• Lou A. says:

      FYI – as an “experienced” pharmacist, I can tell you that BAKING SODA can be substituted for “baker’s ammonia.” And, measuring 2 shots of oil is as accurate as 2 ounces. We Hunkies use what we have! The ammonia for the leavening was a common ingredient years ago, cheaper and less likely to absorb moisture and clump up; I used to sell the ammonia in bulk decades ago when I first began practicing.. and what household doesn’t have a shot glass? This all makes me feel old, but glad I might be able to contribute something.

    • Llinda Whalen says:

      Debbie Kuchma- I keep trying to email you but my email keeps coming back to , telling me I have errors in the transmission. I am so excited to have found this recipe! Would you be so kind as to send it to me at cerb324@aol.com? Thank you so much!

      • Bob Chermonitz says:

        Llinda, Debbie is married to my cousin and I had the same problem until I found Comcast is .net Not .com Use the comcast.net & you’ll get thru. I did. 🙂

      • Linda Whalen says:

        Bob,

        Thanks…I’ll give that a try! Glad to know it wasn’t just me!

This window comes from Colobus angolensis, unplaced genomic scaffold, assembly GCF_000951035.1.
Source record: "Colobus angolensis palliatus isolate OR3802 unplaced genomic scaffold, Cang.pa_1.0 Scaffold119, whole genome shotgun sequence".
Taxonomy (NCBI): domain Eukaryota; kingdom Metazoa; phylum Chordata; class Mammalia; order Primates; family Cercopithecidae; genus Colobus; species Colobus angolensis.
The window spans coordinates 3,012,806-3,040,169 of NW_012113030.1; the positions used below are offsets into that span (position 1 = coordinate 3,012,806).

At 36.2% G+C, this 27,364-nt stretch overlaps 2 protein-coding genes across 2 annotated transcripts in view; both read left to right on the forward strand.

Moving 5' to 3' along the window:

Linda

  10. Margaret Shandor Miles says:

    I don’t know that cookie but my mother (Peg) was well known as a Hungarian cook and baker of all things, especially cookies. I have all of her recipes (or most of them). She moved to 711 Catherine St. when a late teen/early adult and lived in 2 places in Duquesne until i was 5 when we moved to Pleasant Hills.

  11. Lou A. says:

    Well… just maybe they are Licitar, a traditional CROATIAN cookie…

    http://goeasteurope.about.com/od/bulgariaandthebalkans/a/licitars.htm

    http://en.wikipedia.org/wiki/Licitar

    or maybe some else entirely since most of eastern Europe shares quite a bit of culinary expertise. Just go to any Hunky wedding and sample the cookie table. Same ingredients, different recipes, sizes, shapes and subtle flavor differences. But everyone knows
    NUTTIN’ SEZ LUVIN’ Like SUMPIN FROM D’OVEN.

    Seriously though, ‘light and airy’ leads me to Krostule and palachinka, essentially funnel cake and crepes. As I’ve said, the Magyars Slovaks, Rusyns, Poles, etc all swapped recipes for 100s of years, and of course, OURS is better… 😉